Despite the significant challenges posed by the need to reduce quickly aviation’s greenhouse emissions, engine and systems providers are confident that genuine progress can be made – provided the whole industry works together.

credit Thongchai Siriporn Shutterstock

Source: Thongchai Siriporn Shutterstock

Batteries, hydrogen and SAF are three of the technologies that might help aviation reduce its carbon footprint

That was the message from panelists on a Farnborough Connect webinar today – Sustainability: engineering the propulsion of the future – which addressed the hurdles the industry faces.

In the short-term, while the “technological roadmaps are pretty clear”, says Rob Watson, director of Rolls-Royce Electrical, the aerospace sector must be able to prove the safety, reliability and redundancy of the novel powertrains it is developing.

“The challenge is to get [a system] through certification and into service,” he says. “It’s less about demonstrating a revolutionary new technology – you have to turn that research project into a revenue product.”

Rolls-Royce sees “really early opportunities for greater electrification” of the industry, notably in the general aviation, urban air mobility (UAM), and regional aviation segments.

And while there are still “significant challenges” around certification, Watson believes the strong relationship between industry and aviation safety regulators is enabling “great engagement to find a path through this”.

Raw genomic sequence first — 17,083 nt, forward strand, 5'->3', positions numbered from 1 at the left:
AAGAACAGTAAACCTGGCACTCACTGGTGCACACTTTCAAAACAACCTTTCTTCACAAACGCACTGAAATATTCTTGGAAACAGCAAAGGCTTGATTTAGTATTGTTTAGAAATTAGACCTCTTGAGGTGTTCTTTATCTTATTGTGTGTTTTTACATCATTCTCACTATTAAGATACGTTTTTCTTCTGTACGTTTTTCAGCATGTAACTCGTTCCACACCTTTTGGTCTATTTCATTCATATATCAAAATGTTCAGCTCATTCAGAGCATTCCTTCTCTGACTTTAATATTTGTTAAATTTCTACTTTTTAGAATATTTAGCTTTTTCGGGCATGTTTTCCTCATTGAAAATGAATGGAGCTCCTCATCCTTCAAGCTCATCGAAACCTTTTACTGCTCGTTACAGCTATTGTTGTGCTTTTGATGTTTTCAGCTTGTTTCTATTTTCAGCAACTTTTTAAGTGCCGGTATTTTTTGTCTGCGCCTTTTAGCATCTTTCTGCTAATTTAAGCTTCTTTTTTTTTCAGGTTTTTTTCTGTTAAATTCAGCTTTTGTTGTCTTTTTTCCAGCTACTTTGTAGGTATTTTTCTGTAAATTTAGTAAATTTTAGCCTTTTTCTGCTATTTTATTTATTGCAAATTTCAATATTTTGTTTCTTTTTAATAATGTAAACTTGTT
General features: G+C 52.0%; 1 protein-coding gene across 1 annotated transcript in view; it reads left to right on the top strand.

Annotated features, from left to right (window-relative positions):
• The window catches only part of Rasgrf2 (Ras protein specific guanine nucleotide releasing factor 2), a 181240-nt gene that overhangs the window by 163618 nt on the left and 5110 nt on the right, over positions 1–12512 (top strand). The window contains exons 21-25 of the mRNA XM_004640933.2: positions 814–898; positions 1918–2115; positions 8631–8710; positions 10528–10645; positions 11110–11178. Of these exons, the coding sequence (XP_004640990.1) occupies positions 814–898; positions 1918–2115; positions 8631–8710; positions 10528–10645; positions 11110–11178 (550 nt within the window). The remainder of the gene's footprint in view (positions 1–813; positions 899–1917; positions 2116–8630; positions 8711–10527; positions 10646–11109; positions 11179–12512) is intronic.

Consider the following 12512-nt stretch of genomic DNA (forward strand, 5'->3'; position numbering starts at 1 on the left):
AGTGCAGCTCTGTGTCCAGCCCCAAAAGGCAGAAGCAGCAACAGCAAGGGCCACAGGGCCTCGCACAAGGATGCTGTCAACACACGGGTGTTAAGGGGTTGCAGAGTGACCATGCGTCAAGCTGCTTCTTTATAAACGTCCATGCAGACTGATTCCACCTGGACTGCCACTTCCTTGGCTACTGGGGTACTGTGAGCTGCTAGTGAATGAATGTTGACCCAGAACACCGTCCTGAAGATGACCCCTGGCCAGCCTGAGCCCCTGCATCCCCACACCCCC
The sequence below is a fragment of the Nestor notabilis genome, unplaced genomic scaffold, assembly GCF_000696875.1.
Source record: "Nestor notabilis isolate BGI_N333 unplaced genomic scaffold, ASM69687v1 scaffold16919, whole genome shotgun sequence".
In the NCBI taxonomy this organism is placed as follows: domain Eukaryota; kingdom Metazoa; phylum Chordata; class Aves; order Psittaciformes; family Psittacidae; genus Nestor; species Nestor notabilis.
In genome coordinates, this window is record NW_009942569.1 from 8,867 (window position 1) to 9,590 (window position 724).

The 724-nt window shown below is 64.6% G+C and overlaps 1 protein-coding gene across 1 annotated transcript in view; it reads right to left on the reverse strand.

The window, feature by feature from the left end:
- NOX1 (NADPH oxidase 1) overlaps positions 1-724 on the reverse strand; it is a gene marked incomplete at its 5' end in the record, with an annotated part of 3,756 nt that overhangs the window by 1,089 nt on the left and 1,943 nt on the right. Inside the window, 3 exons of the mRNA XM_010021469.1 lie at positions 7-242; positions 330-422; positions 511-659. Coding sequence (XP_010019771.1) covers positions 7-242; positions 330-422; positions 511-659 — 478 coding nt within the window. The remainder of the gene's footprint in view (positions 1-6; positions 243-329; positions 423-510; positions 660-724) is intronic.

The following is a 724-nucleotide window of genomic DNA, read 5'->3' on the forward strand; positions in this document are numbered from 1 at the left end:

Michael Winter, senior research fellow for advanced technology at Pratt & Whitney, stresses that the research projects it is working on “hand in glove” with the US Federal Aviation Administration and NASA are helping the engine manufacturer to “understand in advance where those challenges and barriers [to certification] are”.

But Winter points out that where certain issues are outside the industry’s control – for example, ensuring sustainable aviation fuel (SAF) or hydrogen are available at scale – it should not see a problem but an opportunity. Instead it must use the time available to improve the efficiency of its engines or mature hybrid-or full-electric powertrains, he argues.

Nonetheless, the panelists agreed that boosting availability of SAF and bringing its price down to an affordable level will be key to cutting aviation’s greenhouse gas emissions, particularly for long-haul flights where the efficiency of gas turbine engines will still be required “to move hundreds of people thousands of miles”, says Watson.

For long-haul “clearly SAF is the technical solution that will help, but it requires SAF at volume,” says Russ Dunn, chief technology officer at GKN Aerospace, which it turn will help to bring the price that is “sustainable in the long term”.

Dunn says that dynamic also applies to hydrogen, where cost and the sustainability of its production will be key considerations. However, he notes that aviation will “not be the full driver in needing to create green hydrogen in significant global volumes”.

Manish Dalal, vice-president of advanced technology at GE Aviation, says that slashing the cost of green hydrogen will be vital to offset the likely reduction in passenger loads of up to 30% on larger aircraft required to accommodate larger and heavier hydrogen fuel tanks.

Dalal does not believe battery technology will have improved sufficiently even over the next 30 years to power widebody or even narrowbody aircraft, but they will “have an important role to play” in helping to hybridise large commercial jets.

And, says Winter, the 1MW-size powertrains currently being developed for UAM operations could easily be transferred across to provide some of the power for commercial aircraft, whether that be for a 2MW-output regional turboprop, or for a narrowbody jet where each engine is producing around 18MW at take-off.

“You could provide 3-5% just with today’s equipment,” he says, “and that will get better as batteries improve.”